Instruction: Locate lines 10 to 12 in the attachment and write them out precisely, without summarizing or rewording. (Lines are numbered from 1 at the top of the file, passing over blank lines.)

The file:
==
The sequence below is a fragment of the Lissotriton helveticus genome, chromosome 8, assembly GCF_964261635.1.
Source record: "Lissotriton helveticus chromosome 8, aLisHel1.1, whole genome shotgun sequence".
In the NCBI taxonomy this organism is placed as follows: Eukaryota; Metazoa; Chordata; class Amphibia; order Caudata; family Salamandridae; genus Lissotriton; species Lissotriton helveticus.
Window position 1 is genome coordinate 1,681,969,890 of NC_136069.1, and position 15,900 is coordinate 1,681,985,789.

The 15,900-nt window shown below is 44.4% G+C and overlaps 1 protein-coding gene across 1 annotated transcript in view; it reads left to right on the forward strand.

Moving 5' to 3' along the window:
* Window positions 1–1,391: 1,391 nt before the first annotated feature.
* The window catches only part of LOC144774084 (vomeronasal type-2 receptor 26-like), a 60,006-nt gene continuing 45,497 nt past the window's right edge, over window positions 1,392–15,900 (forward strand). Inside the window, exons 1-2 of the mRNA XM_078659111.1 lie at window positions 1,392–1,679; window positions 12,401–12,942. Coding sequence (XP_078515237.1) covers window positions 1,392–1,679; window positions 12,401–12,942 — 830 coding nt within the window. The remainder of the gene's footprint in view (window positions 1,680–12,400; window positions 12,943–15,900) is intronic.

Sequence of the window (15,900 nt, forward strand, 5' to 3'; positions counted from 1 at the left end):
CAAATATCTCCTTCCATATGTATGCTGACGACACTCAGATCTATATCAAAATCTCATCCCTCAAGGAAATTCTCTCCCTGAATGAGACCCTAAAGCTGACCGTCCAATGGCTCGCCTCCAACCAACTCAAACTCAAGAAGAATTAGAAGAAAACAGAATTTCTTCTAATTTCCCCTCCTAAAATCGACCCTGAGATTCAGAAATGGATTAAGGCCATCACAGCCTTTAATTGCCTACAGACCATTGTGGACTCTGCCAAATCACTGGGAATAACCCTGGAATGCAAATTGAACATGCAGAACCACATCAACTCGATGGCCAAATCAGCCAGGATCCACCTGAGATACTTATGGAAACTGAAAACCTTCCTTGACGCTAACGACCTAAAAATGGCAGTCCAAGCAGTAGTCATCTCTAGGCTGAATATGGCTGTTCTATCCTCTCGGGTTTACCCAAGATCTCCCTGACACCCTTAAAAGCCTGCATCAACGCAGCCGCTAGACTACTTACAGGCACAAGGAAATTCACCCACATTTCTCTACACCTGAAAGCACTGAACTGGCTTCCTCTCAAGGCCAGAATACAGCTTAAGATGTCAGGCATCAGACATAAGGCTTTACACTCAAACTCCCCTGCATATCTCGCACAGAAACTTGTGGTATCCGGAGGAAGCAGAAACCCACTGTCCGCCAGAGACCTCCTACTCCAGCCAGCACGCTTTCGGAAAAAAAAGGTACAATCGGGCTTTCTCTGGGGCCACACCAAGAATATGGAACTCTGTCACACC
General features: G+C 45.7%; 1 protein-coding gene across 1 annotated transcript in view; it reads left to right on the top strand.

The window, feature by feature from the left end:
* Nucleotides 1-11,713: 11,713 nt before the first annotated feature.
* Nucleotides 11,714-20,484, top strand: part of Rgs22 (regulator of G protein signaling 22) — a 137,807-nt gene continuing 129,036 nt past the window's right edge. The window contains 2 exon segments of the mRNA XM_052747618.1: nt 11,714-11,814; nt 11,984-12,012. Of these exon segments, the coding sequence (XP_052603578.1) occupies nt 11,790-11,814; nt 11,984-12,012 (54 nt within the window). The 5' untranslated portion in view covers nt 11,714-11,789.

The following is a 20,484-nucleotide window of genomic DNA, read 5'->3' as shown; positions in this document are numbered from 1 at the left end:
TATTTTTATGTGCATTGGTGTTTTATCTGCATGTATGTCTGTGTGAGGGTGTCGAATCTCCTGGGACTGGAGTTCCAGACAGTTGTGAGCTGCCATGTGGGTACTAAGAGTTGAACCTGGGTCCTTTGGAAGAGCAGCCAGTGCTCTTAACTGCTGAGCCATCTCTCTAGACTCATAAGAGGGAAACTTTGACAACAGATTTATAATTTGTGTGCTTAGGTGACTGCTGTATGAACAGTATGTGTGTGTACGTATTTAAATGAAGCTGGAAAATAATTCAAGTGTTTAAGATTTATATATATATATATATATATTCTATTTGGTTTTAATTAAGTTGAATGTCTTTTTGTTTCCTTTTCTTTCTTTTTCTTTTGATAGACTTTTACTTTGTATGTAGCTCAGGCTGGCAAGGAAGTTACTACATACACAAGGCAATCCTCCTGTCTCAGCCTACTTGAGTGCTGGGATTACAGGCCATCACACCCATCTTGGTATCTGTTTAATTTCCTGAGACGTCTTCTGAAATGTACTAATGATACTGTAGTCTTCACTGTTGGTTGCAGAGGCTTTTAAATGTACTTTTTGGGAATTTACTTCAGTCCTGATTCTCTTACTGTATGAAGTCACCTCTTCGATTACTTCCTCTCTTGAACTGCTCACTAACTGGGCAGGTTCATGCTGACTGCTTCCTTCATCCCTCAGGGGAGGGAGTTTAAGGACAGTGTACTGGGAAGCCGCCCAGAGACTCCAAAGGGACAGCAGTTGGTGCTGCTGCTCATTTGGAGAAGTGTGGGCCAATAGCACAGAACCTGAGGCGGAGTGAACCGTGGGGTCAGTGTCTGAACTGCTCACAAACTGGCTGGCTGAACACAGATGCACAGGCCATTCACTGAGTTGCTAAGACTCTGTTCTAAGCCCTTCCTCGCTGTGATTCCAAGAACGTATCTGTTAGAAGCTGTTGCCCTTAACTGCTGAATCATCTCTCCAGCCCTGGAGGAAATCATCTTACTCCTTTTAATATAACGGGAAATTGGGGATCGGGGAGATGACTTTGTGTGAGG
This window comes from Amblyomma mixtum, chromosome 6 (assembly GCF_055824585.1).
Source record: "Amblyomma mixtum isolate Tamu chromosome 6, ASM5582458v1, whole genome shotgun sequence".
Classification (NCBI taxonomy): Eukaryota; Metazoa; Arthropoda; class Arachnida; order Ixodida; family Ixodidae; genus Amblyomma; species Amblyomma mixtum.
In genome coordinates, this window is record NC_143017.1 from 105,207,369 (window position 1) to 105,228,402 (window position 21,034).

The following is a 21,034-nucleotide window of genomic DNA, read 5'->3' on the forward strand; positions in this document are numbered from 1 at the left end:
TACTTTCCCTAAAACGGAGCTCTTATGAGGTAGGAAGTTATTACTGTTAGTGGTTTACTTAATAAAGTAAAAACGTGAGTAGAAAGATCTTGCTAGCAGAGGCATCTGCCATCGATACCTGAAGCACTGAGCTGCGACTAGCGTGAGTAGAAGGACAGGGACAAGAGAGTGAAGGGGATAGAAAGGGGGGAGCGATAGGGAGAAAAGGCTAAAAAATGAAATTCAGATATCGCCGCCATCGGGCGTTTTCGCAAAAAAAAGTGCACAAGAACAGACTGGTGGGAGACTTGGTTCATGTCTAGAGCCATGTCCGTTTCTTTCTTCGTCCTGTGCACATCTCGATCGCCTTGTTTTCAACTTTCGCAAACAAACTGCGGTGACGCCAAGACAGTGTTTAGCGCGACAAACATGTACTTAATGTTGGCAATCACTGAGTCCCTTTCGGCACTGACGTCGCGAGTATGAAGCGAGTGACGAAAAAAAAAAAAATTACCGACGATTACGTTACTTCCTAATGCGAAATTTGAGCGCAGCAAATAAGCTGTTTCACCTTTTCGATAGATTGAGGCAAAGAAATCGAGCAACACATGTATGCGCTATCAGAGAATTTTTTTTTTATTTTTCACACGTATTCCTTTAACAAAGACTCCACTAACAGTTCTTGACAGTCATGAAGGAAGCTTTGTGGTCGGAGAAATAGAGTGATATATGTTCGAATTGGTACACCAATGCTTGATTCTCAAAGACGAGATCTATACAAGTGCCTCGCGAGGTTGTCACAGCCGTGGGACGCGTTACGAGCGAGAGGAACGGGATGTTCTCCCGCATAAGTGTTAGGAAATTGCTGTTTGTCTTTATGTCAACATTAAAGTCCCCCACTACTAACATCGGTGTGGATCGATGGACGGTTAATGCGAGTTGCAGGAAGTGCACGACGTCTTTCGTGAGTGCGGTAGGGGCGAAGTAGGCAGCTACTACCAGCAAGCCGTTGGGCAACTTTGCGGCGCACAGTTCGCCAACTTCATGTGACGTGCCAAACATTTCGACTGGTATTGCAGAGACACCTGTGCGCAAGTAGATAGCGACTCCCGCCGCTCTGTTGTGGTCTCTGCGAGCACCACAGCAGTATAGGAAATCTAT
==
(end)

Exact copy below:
CAAATATCTCCTTCCATATGTATGCTGACGACACTCAGATCTATATCAAAATCTCATCCCTCAAGGAAATTCTCTCCCTGAATGAGACCCTAAAGCTGACCGTCCAATGGCTCGCCTCCAACCAACTCAAACTCAAGAAGAATTAGAAGAAAACAGAATTTCTTCTAATTTCCCCTCCTAAAATCGACCCTGAGATTCAGAAATGGATTAAGGCCATCACAGCCTTTAATTGCCTACAGACCATTGTGGACTCTGCCAAATCACTGGGAATAACCCTGGAATGCAAATTGAACATGCAGAACCACATCAACTCGATGGCCAAATCAGCCAGGATCCACCTGAGATACTTATGGAAACTGAAAACCTTCCTTGACGCTAACGACCTAAAAATGGCAGTCCAAGCAGTAGTCATCTCTAGGCTGAATATGGCTGTTCTATCCTCTCGGGTTTACCCAAGATCTCCCTGACACCCTTAAAAGCCTGCATCAACGCAGCCGCTAGACTACTTACAGGCACAAGGAAATTCACCCACATTTCTCTACACCTGAAAGCACTGAACTGGCTTCCTCTCAAGGCCAGAATACAGCTTAAGATGTCAGGCATCAGACATAAGGCTTTACACTCAAACTCCCCTGCATATCTCGCACAGAAACTTGTGGTATCCGGAGGAAGCAGAAACCCACTGTCCGCCAGAGACCTCCTACTCCAGCCAGCACGCTTTCGGAAAAAAAAGGTACAATCGGGCTTTCTCTGGGGCCACACCAAGAATATGGAACTCTGTCACACC
General features: G+C 45.7%; 1 protein-coding gene across 1 annotated transcript in view; it reads left to right on the top strand.

The window, feature by feature from the left end: